The illustrious academician would come and sit among the students and enjoy exercising their intelligence by confronting them with embarrassing problems. He had noticed young Carnot ... and predicted great success for him. My father recalled all his life with gratitude the conversations and encouragement of D'Alembert, to whom he attributed a notable influence on his scientific development.
In February 1771 Carnot sat the entrance examination for entering an engineering school and was ranked third in the [8]:-
... class of one hundred and fifteen taking the examination, Carnot was appointed as a second lieutenant to the engineering school at Mézières. He was then eighteen years of age. The examiners said of him: An excellent prospect, very intelligent, knows his course excellently.
Carnot was taught at the School of Engineering in Mézières by Gaspard Monge among others. At Mézières his courses included geometry, mechanics, geometrical designing, geography, and hydraulics. It was around this time that he met Benjamin Franklin who visited France in 1772 while he was the American emissary in England seeking French support for American independence. This friendship was important in the development of Carnot's political ideas which, a few years later, he put into practice.

He graduated from the School in 1773, leaving on 13 February. He then embarked on his military career, appointed as a first lieutenant in the Prince of Condé's engineering corps. He quickly made a name for himself both as an expert on fortification and on dirigible balloons. He would later published important work on both these topics. He also continued to study mathematics.

In 1778 he wrote Essai sur les machines en général which he submitted for a prize in a competition. He revised it in 1781 and it was eventually published in 1783. It deals with mechanics and areas of engineering. The Preface begins:-
Although the theory in question here is applicable to all questions concerning the communication of movements, this pamphlet has been given the title of 'Essay on Machines in General'; first, because it is mainly the Machines that we have in view, as being the most important object of mechanics; and secondly, because there is no question of any particular Machine, but only of the properties which are common to all. This theory is based on three main definitions; the first looks at certain movements which I call geometrical, because they can be determined by only the principles of geometry, and are absolutely independent of the rules of Dynamics; I did not believe that we could easily do without it, without leaving something suspicious in the statement of the main proportions as I show in particular for the principle of Descartes. By the second of my definitions, I try to fix the meaning of the terms soliciting force and resistant force: one cannot, it seems to me, clearly compare the causes with the effects in the Machines, without a well-characterised distinction between these different forces; and it is this distinction on which it seems to me that something has always been left vague and indeterminate.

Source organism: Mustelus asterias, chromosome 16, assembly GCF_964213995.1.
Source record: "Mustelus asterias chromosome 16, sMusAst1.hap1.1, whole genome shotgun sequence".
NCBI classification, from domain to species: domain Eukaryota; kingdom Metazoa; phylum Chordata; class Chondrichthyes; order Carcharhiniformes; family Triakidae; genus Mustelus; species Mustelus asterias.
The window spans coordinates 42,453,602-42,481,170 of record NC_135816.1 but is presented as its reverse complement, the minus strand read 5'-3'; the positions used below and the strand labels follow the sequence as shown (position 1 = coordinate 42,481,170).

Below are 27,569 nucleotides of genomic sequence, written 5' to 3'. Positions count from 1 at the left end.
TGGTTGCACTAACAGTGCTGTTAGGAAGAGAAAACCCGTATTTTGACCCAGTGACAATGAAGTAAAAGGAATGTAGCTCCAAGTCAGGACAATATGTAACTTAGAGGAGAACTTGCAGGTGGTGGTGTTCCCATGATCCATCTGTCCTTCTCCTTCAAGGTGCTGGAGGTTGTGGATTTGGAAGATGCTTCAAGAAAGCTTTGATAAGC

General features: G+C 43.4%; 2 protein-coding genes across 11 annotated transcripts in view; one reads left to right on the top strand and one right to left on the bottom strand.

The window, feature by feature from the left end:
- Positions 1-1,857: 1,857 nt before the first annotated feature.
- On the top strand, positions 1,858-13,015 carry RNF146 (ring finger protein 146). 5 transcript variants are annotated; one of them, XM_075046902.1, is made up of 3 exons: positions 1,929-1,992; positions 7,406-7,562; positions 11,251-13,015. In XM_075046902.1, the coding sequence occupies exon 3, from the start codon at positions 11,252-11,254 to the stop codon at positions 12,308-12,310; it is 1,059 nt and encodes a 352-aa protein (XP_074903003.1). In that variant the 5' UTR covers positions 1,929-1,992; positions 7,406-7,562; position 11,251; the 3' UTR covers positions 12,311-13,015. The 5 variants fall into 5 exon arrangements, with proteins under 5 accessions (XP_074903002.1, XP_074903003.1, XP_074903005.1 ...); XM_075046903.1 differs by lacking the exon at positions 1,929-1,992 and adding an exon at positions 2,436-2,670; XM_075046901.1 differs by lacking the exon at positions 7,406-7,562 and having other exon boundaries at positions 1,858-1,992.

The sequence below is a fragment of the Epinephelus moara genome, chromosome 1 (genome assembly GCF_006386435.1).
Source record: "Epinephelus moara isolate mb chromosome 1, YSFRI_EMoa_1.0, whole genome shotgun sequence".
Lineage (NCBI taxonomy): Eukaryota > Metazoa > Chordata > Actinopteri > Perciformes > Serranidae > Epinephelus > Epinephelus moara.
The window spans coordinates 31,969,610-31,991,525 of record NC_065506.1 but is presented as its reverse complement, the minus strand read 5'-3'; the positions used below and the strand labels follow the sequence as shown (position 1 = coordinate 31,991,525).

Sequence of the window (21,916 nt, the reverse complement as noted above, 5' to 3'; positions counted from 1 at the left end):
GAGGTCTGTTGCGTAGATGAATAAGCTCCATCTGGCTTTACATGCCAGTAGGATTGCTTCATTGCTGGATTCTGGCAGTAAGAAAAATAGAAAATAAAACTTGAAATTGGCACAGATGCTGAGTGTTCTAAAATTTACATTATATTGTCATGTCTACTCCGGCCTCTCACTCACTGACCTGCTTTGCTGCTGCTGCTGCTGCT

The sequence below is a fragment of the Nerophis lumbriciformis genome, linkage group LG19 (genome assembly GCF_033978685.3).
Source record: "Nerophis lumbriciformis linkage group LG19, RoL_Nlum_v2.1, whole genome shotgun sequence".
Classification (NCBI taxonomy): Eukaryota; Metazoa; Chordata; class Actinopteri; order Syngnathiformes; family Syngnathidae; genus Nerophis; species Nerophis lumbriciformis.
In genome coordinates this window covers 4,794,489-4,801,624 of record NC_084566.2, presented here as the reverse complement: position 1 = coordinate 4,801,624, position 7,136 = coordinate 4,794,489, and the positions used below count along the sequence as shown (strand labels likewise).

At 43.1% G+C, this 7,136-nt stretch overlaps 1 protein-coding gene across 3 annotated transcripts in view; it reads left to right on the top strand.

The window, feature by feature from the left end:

In 1783 he published Éloge de Vauban . At the session of 3 December 1778, the Academy of Sciences, Arts and Belles Lettres of Dijon had proposed the "Éloge du Maréchal Vauban" for the literary competition of 1784. Sébastien, Marquis de Vauban (1633-1707), was considered to have been the leading French engineer whose system of fortifications had, in his day, been considered the best. Vauban was from Burgundy and the Dijon Academy thought he deserved a better éloge than Bernard de Fontenelle had given him in the Paris Academy of Sciences. Carnot, also from Burgundy, and now an expert on fortifications had entered the Dijon Academy's competition. Carnot, now captain in the Corps du Royal Génie in the garrison at Arras, received two gold medals and the Academy's prize on 2 August 1784, the presentation being by the Prince of Condé himself. Carnot's Éloge de Vauban was praised for its enthusiasm, its warmth of expression, and its compassion and he was described as learned and eloquent. Carnot replied to the Prince [26]:-